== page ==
DSpace width= university logo mark
Japanese | English 

KURA > F- 5. 国際基幹教育院-外国語教育系(旧 外国語教育研究センター ) > f-5 20. 紀要 > 言語文化論叢  > 15号 >

全文を表示する

ファイル 記述 サイズフォーマット
AA11128602-15-159.pdf726.96 kBAdobe PDF
見る/開く
タイトル: 社会とのつながりと学業不正行為 : 社会的コントロール理論の分析的妥当性
その他のタイトル: Social Bonds and Academic Cheating : An Application of Hirschi's Social Control Theory
著者: 小林, 恵美子 link image link image
Kobayashi, Emiko
発行日: 2011年 3月31日
出版社(者): 金沢大学外国語教育研究センター = Foreign Language Institute Kanazawa University
雑誌名: 言語文化論叢 = Studies of language and culture
ISSN: 1342-7172
巻: 15
開始ページ: 159
終了ページ: 181
キーワード: social control theory
academic cheating
Japanese college students
抄録: Social control theory, which was first presented by Travis Hirschi in 1969 in Causes of Delinquency and is one of the most widely cited theories in criminology, argues that humans by nature are hedonistic and, thus, inclined to engage in any acts, including crime and other forms of deviance, in pursuit of their self-interest. The present study proposes that the four general elements identified in the theory comprise a social bond that, when present, serves as a constraint against academic cheating: attachment, commitment, involvement, and belief. First,attachment refers to an emotional bond to conventional others. Students who are so attached are less inclined to commit academic cheating for fear of hurting those to whom they are attached and/or jeopardizing their relationships with them. For students, relevant attachments are those to parents, peers, and school. Attachment to, or caring about the feelings of parents has also three subcomponents: identification with and affection toward parents, intimate communication, and parental supervision. Second, commitment refers to the stakes in conformity the student has developed, such as investments in education and preparation for labor force participation. Students who have made such investments, the present study argues, are inclined to avoid violation of school rules because they have more to lose by taking the risk of getting into trouble. Third, involvement is a student’s investment of time in conventional activities, time that makes the student unavailable for academic cheating or exposure to opportunities for such misconduct. The theory assumes a finite amount of time available to an individual, so time spent in conventional activities reduces time available for academic cheating. Finally, belief refers to belief in the moral legitimacy of the law – the view that the law is binding on one’s own behavior and has legitimacy in prohibiting one’s pursuit of one’s self-interest through acts of force and fraud. Students who acquire such a belief while growing up are more bonded to conventional society and, thus, less free to engage in academic cheating. In the research reported here, measures of social bond variables that resemble, and in many cases are identical to measures used by Hirschi, are developed. The effects of these four elements on people’s experience to commit academic cheating are then examined in a sample of Japanese college students. The analysis provides rather limited support for the theory. Parental supervision and belief function as constraints that prevent students, more or less, from engaging in acts of fraud (i.e., academic cheating) in pursuit of their self-interest, but the findings for the other elements of social bond appear less compatible with the theory.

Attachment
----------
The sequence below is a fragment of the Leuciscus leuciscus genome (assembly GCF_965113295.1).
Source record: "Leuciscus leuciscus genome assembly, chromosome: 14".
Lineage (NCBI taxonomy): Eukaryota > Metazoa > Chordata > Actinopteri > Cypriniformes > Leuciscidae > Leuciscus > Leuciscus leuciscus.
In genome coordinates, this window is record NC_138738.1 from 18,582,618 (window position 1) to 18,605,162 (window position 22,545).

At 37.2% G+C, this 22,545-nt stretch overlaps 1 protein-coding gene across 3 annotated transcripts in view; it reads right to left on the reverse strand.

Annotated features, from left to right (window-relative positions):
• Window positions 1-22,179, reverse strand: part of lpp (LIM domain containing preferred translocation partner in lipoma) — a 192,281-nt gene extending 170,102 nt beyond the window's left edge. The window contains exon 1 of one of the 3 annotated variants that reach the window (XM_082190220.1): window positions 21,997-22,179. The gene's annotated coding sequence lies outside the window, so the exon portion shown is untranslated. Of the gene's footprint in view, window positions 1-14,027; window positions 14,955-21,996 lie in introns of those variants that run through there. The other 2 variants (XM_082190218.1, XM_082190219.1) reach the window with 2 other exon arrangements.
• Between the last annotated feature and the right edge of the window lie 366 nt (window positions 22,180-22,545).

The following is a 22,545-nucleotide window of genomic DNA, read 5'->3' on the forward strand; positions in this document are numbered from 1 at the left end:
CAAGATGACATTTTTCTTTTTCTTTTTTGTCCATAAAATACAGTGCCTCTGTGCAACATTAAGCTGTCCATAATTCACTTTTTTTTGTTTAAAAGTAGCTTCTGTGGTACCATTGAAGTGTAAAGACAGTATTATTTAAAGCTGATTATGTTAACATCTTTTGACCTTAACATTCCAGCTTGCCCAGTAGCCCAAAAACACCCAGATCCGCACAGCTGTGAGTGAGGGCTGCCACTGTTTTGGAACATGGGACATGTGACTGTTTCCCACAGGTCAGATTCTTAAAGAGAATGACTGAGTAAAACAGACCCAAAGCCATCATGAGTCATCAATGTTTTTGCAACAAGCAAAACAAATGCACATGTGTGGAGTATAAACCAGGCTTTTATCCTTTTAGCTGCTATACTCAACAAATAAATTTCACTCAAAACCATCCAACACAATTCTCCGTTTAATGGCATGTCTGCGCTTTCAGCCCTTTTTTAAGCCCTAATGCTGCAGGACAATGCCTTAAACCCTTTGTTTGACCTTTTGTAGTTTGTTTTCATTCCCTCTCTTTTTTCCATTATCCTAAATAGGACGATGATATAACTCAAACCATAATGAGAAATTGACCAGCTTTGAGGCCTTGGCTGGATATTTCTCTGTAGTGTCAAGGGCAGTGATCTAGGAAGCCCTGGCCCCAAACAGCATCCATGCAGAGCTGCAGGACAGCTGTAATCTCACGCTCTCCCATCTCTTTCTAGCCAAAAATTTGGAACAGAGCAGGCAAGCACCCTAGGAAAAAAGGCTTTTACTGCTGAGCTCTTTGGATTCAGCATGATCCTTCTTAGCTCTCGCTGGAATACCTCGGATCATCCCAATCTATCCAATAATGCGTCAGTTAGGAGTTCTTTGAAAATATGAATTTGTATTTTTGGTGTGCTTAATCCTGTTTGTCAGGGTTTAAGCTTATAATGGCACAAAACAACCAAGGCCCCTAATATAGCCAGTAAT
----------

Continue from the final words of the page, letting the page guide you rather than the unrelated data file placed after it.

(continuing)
内容記述: [付記] 本稿は,科学研究費補助金による研究成果の一部です(若手研究B,課題番号16730274).
URI: http://hdl.handle.net/2297/28162
資料種別: Departmental Bulletin Paper
版表示: publisher
出現コレクション:15号

このアイテムを引用あるいはリンクする場合は次の識別子を使用してください。 http://hdl.handle.net/2297/28162

本リポジトリに保管されているアイテムはすべて著作権により保護されています。

 

Valid XHTML 1.0! DSpace Software Copyright © 2002-2010  Duraspace - ご意見をお寄せください